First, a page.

Republicans and Democrats have wrapped their presidential nominating conventions, and they couldn’t have been more different.
From the staging to the messaging, and even the entertainment, the Democrats and Republicans put on display two very different visions of America. In fact, the one thing the two confabs had in common was that both were focused squarely on President Barack Obama.
One of the conventions was animated by anti-Obama fervor, and an almost angry rallying cry to turn him out of the White House at all costs. The other was more festive, and the delegates were united around Obama, and his call to keep the country moving forward, even if the pace of change is slower than everyone, including the president and his administration, hoped.
At the Republican National Convention in Tampa, Florida last week, speaker after speaker lambasted the president over the state of the economy and jobs. They excoriated him as unprepared, incapable and clueless when it comes to job creation. They drew roars of approval from the crowd every time they derided the evils of “Obamacare.” There were no specifics as to what Republicans would do differently — pointedly, no mention of vouchers replacing Medicare. And positive statements about their candidate drew only muted applause.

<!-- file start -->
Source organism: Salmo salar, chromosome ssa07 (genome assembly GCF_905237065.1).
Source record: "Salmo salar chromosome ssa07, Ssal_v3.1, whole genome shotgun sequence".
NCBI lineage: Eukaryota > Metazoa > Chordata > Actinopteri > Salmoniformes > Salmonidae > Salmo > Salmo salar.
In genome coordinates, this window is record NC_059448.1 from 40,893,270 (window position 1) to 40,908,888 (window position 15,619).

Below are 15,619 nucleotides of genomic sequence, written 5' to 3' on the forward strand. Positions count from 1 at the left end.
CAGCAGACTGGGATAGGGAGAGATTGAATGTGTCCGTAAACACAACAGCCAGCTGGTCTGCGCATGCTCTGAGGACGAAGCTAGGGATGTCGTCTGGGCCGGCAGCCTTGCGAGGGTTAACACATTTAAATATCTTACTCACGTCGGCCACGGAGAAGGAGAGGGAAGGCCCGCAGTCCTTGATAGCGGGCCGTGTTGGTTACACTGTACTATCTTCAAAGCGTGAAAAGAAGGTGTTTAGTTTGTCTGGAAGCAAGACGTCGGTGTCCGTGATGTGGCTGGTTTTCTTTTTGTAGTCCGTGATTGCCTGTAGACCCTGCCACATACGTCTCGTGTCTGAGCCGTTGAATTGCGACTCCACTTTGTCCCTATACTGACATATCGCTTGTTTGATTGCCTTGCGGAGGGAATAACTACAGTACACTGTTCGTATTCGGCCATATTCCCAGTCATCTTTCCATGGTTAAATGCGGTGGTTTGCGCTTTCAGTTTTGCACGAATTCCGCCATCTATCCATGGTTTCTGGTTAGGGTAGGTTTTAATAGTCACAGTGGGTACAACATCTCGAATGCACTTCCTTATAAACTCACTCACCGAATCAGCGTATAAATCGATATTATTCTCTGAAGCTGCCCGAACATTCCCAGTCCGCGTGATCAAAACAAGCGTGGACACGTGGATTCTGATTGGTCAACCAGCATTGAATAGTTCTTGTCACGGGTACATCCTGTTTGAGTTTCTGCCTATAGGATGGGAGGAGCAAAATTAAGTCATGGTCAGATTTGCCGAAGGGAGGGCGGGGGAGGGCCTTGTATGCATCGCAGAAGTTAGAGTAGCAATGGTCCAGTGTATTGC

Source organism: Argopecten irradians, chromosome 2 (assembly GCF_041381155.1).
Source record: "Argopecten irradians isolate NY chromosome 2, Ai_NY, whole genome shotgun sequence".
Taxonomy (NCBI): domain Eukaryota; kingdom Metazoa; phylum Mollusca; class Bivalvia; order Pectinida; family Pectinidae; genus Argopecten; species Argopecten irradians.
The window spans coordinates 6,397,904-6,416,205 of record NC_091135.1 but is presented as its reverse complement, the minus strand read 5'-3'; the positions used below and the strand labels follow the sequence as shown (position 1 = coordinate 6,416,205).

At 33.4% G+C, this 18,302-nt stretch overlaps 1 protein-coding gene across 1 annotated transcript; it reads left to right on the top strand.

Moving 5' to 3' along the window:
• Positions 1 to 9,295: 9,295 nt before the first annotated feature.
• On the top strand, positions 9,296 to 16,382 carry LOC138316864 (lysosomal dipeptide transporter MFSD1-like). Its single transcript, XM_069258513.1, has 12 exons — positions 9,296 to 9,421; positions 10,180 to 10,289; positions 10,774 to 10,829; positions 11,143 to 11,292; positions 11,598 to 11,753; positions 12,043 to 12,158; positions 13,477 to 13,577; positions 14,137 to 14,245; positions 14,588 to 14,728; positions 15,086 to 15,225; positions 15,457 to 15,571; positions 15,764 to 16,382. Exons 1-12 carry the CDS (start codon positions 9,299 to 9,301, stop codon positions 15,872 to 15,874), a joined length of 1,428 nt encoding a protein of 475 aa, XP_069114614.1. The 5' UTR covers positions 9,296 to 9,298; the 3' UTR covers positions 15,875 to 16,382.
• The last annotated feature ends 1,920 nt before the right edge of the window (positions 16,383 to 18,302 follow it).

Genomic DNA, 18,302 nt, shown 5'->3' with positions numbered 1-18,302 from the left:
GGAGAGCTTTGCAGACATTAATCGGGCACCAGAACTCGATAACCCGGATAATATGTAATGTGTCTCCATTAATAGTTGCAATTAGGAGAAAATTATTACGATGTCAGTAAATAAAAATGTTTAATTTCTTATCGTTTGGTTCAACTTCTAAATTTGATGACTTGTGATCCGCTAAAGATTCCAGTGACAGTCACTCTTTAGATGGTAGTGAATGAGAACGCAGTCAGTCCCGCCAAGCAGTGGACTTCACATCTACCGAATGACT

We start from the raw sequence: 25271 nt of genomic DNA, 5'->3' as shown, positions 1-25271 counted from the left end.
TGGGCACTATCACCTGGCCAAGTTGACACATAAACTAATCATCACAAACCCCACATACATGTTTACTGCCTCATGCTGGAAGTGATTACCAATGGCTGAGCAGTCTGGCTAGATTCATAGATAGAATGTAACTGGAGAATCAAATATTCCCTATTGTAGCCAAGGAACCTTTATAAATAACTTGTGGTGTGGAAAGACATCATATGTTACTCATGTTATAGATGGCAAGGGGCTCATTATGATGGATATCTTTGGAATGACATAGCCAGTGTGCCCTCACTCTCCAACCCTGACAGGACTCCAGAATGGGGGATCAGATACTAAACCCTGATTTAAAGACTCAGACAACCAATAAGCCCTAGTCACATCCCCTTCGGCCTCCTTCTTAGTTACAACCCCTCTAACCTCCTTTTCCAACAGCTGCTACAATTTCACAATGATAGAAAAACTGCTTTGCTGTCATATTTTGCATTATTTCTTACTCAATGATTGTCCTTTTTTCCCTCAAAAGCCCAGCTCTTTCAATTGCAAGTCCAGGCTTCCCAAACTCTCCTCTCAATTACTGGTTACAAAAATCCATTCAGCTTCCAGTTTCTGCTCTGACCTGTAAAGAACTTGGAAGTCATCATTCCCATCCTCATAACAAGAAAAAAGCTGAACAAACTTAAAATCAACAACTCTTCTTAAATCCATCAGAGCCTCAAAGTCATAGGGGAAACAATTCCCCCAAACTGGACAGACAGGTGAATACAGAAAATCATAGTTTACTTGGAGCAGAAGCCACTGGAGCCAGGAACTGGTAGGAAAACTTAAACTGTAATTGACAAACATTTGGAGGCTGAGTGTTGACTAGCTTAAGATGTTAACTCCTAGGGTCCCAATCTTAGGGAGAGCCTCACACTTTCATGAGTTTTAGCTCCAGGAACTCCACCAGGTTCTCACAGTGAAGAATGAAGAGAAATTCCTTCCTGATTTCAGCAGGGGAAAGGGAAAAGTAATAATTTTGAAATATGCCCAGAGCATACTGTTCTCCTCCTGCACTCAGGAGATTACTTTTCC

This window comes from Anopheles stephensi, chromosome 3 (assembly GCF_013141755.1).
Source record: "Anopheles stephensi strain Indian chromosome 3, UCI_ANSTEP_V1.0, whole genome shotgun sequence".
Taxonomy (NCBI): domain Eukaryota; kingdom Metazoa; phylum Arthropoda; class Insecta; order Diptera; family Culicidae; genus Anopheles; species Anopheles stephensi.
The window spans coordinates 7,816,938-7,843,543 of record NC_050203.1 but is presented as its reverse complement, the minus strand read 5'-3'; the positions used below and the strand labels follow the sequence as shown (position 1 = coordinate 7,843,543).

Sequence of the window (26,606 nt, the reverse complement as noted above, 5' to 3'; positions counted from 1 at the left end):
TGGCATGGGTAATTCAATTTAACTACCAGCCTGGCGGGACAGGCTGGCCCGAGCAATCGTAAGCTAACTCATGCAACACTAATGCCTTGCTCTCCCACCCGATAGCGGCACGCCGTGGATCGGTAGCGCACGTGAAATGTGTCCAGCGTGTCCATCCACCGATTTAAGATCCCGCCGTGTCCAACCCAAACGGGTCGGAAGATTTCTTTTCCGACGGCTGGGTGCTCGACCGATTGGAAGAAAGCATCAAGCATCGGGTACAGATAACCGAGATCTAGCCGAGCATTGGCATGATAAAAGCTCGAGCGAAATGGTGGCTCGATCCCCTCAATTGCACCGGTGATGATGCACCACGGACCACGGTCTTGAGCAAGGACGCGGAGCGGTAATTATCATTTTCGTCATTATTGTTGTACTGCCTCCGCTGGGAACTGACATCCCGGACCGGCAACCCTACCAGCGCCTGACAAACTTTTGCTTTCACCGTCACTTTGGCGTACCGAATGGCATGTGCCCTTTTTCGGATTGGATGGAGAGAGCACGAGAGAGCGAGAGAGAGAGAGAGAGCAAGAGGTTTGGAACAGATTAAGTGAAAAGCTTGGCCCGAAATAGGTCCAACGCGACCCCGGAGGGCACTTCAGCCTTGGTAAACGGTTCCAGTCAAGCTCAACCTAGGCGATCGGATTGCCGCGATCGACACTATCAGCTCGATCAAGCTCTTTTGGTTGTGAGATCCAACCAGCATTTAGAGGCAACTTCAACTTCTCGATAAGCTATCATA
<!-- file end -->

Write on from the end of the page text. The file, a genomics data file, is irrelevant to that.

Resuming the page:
In many ways, Mitt Romney, the Republican nominee, was an afterthought. He was the primary subject of one gauzy video presentation (an actually well crafted piece about his family) and just a handful of speeches — a few by parishioners of his Mormon church, talking about times Romney has helped others, a speech defending Bain Capital, which was at least tangentially about Mitt, and the opening night speech by Romney’s wife Ann, during which she repeatedly lauded “that boy who brought me home from the school dance.”
Other than that, Romney was barely mentioned, including most notably, by Tuesday’s closing speaker, New Jersey governor Chris Christie. Even Florida Sen. Marco Rubio’s highly-anticipated speech seemed more like an audition for the 2016 election than a send-up to the current nominee. And of course, there was former Secretary of State Condoleezza Rice, whose speech provided a rare reminder that at one time in history, there existed something called “the Bush administration.”
Overall, the Republican convention, with its almost entirely white, older, more well-heeled crowd, seemed like a three-day journey back in time. There were waves of nostalgia about Ronald Reagan. Large, black and white photos of the Romneys as a young couple in the 1950s served as the backdrop when Ann Romney spoke. Onstage were Olympic athletes from the 1980s, former American Idol contestants from seasons it’s hard to recall, and of course, octogenarian actor Clint Eastwood talking to a chair.
This was your grandfather’s convention, and its message, in essence, was “that guy in the White House is to blame for all of America’s problems, and we don’t like the looks of his America. This country was meant to be ours, not ‘theirs,’ and we’re taking it back.” There was no mention of America’s wars (and pointedly, Romney left the wars and the men and women fighting them, out of his acceptance speech).
Democrats focused on Obama, too, only their message was: “we love this guy.”